DOJ to investigate conditions in four Mississippi prisons after uptick of inmate deaths

A prisoner's hands inside a punishment cell wing at Angola prison.

The Louisiana State Penitentiary, also known as Angola, and nicknamed the "Alcatraz of the South" and "The Farm" is a maximum-security prison farm in Louisiana operated by the Louisiana Department of Public Safety & Corrections. It is named Angola after the former plantation that occupied this territory, which was named for the African country that was the origin of many enslaved Africans brought to Louisiana in slavery times.

This is the largest maximum-security prison in the United States[with 6,300 prisoners and 1,800 staff, including corrections officers, janitors, maintenance, and wardens. It is located on an 18,000-acre (7,300 ha) property that was previously known as the Angola Plantations and bordered on three sides by the Mississippi River.

(Photo by Giles Clarke/Getty Images)

DOJ to investigate conditions in four Mississippi prisons after uptick of inmate deaths

Gang violence, inhumane ‘unconstitutional’ conditions incite activists

Published 2 weeks ago

Written by Madison J. Gray

The U.S. Justice Department has begun a civil rights investigation into the conditions in four Mississippi prisons after 15 inmate successive deaths since Dec. 29, the agency announced Wednesday. The state’s corrections system has garnered more public attention after a series of prison riots and other dysfunction that left five prisoners dead within a week.

Conditions at the Mississippi State Penitentiary (Parchman), South Mississippi Correctional Institute, Central Mississippi Correctional Facility (CMCF), and the Wilkinson County Correctional Facility will all be probed to find out what is behind the cluster of prison deaths. The inquiry will be aimed at whether or not the Mississippi Department of Corrections does a satisfactory job of providing protection for inmates from harm from other prisoners and also suicide prevention and proper mental health care. Use of isolation at Parchman will also be investigated.

Activists have cited a range of reasons for the rash of deaths from gang violence to suicides to natural causes for the deaths along with inhumane living circumstances and a lack of funding and staff shortages.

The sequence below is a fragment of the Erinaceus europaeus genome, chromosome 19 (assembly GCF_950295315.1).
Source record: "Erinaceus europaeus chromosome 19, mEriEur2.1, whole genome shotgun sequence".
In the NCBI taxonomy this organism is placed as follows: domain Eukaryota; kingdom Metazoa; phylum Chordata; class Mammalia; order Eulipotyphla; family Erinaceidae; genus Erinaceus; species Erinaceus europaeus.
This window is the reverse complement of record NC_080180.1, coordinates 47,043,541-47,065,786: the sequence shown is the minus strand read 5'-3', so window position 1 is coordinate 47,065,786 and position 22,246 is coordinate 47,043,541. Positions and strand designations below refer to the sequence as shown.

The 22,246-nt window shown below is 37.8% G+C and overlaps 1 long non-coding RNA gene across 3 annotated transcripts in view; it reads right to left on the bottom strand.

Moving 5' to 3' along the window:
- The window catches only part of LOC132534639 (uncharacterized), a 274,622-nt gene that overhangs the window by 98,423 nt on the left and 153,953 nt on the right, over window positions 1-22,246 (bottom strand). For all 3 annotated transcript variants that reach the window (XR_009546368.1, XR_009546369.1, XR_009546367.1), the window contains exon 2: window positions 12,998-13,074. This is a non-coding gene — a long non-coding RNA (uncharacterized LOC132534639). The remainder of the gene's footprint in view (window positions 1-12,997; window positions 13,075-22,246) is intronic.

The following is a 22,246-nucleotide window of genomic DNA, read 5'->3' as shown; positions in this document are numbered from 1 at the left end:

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In January, a federal lawsuit was filed by rapper Yo Gotti and Team Roc, the charitable arm of Jay-Z’s entertainment company, Roc Nation on behalf of 29 inmates accusing MDOC officials of keeping inmates in “unconstitutional” circumstances.

"Plaintiffs' lives are in peril," the lawsuit says, according to the Jackson Clarion-Ledger. "Individuals held in Mississippi's prisons are dying because Mississippi has failed to fund its prisons, resulting in prisons where violence reigns because prisons are understaffed. In the past two weeks alone, five men incarcerated in Mississippi have died as the result of prison violence. These deaths are a direct result of Mississippi's utter disregard for the people it has incarcerated and their constitutional rights."

The lawsuit says the conditions violate the Eighth Amendment, which prohibits “cruel and unusual punishment.” It particularly singles out Parchman, noting that “the units are subject to flooding. Black mold festers. Rats and mice infest the prison. Units lack running water and electricity for days at a time.”

Yo Gotti and Jay-Z penned a letter to then-Gov. Phil Bryant and former MDOC Commissioner Pelicia Hall (who has since resigned to take a private sector job) in January in protest of the conditions and threatening to sue. The letter states that inmates "are forced to live in squalor, with rats that crawl over them as they sleep on the floor, having been denied even a mattress for a cot."

In their latest efforts, the pair have recently reached out to current Mississippi Gov. Tate Reeves. "We are writing to you today to sound the alarm as the MDOC situation is growing more dire by the minute," the letter says, according to the Clarion-Ledger. "... We are imploring you to make this a priority and to shine a spotlight upon a badly deteriorating system, to declare it an emergency and put the full weight of your office and authority to protect their basic human rights."

The Justice Department says it will conduct its own investigation under the Civil Rights of Institutionalized Persons Act (CRIPA). 

“Under CRIPA, the Department has the authority to investigate violations of prisoners’ constitutional rights that result from a ‘pattern or practice of resistance to the full enjoyment of such rights,’ “ the DOJ statement says. “The Department has conducted CRIPA investigations of many correctional systems, and where violations have been found, the resulting settlement agreements have led to important reforms.”

Yo Gotti, in a statement to CBS News said he was satisfied that the investigation will be conducted, but the lawsuit will move forward.

"We're hopeful their findings will lead to statewide reforms to these facilities,” said Gotti, whose real name is Mario Mims. “However, until we receive tangible commitments to shut these prisons down and move inmates to safer facilities, we will proceed with our lawsuit."

(Photo by: Giles Clarke/Getty Images)


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